by Mary K. Schaffer February 18, 2012
Because of a new grant requirement from the Cancer Prevention and Research Institute of Texas, the University must decide by March 1, 2012 whether it will institute a tobacco-free policy on campus.
On January 18, 2012, CPRIT ruled that all institutions receiving grants, now and in the future, must adopt a tobacco-free policy. In the Feb. 2 press release, CPRIT Executive Director Bill Gimson said the policy was adopted in order to “make a dent in the 25, 000 Texans who die from tobacco each year.” If it does not adopt the new policy, the University could lose $88 million in research funds this year, which could prove detrimental to the University’s research, director of the University’s HealthPoint program Adrienne Howarth-Moore said.
“Cancer prevention research, including research funded by CPRIT, is vital to [the University’s] overall research mission. This research, in particular, is very important because its purpose is to save lives now and in the future by eradicating cancer,” Howarth-Moore said.
Currently, the University maintains a policy that allows tobacco on campus, but only if smokers remain at least 20 feet from building entrances. The policy does not allow smoking in University-owned buildings or vehicles. The new policy, if adopted, would ban the use of tobacco in any part of campus. The policy applies to all buildings, including parking lots and adjacent sidewalks, in which CPRIT research is carried out, according to CPRIT’s final ruling. Because so many University buildings are involved in cancer research, this will most likely encompass the entire campus, Juan Sanchez, UT’s Vice President for Research, told The Alcalde.
In the past, student organizations have advocated for a stricter smoking policy, including a tobacco ban. Matt Haviland, public health senior and president of the UT Texas Public Health Organization, said his organization has both talked with administrators at all levels to garner support for a tobacco-free policy and surveyed the campus community.
“The majority of students–over 70%–want some sort of change to the current smoking policy on campus. Fifty percent of the people we surveyed said flat out that they wanted a full tobacco ban,” Haviland said.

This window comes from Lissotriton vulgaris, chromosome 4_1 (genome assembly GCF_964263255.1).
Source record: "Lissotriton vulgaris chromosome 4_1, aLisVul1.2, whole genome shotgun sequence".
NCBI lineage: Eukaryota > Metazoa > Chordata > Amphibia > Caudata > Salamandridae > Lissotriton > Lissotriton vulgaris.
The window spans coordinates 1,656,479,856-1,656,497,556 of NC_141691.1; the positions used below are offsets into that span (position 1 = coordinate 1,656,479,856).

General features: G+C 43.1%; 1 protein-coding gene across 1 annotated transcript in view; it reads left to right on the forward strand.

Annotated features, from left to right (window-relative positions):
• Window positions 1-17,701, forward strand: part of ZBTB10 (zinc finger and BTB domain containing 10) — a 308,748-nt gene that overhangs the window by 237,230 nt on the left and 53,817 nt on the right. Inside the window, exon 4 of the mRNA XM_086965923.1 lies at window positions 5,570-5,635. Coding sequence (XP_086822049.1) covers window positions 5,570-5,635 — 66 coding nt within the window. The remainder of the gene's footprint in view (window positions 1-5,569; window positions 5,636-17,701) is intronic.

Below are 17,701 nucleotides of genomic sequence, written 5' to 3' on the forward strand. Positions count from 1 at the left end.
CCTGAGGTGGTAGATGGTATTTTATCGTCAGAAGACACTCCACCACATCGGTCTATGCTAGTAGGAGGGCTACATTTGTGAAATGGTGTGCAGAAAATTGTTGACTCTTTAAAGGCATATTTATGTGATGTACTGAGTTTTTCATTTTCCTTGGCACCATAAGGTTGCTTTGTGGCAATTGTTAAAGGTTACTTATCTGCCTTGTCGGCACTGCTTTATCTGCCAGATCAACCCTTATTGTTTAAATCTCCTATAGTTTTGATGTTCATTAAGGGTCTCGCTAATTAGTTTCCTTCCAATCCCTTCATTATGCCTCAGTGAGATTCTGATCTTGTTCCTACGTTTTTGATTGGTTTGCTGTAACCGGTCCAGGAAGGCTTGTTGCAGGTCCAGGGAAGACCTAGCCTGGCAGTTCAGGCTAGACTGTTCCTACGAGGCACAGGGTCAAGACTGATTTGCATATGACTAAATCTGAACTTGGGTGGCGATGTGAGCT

Despite student support for a tobacco ban, President William Powers Jr. said in a March 2011 address to Staff Council that a tobacco ban would infringe on students’ and employees’ personal rights. Powers spoke in response to a resolution Student Government passed in March 2011 that called for a seven-year process to ban smoking across campus, saying that a ban would alienate too many people.
“What we’re doing is saying we are going to limit the freedom of the person who wants to smoke for the benefit of the people who don’t want to be in a smoke-filled office or room,” Powers said in the address, according to a March 2011 Daily Texan article.
However, since the announcement that CPRIT will pull funding from the University if it does not comply with a tobacco-free policy, Powers might change his mind. The University currently depends on $31 million dollars in research funding, according to Howarth-Moore.
“I think that the University will almost certainly adopt at least some form of a policy which more proactively limits the use of tobacco. I can’t see us not being tobacco free five years from now, so I would prefer it happen sooner rather than later. More lives saved,” Haviland said.
Reducing tobacco use on campus would indeed save lives, according to University Health Services, which implemented a program called “Quitters” to help students and faculty quit smoking. The Student Organization Safety Board implemented a similar program, called “Tobacco Talks,” to empower students to make their own decisions about tobacco.
“We are interested in the conversation students need to be having about their choices while on campus. We want students to be informed,” finance senior and co-chair of the Student Organization Safety Board Tony Flor said.
Despite such resources about tobacco on campus and risks to students’ and employees’ health from secondhand smoke exposure, no serious action has been taken to implement a tobacco ban on campus, though the issue did arise in March 2011 to ban smoking.
Until at least March 1, though, the University remains friendly to smokers.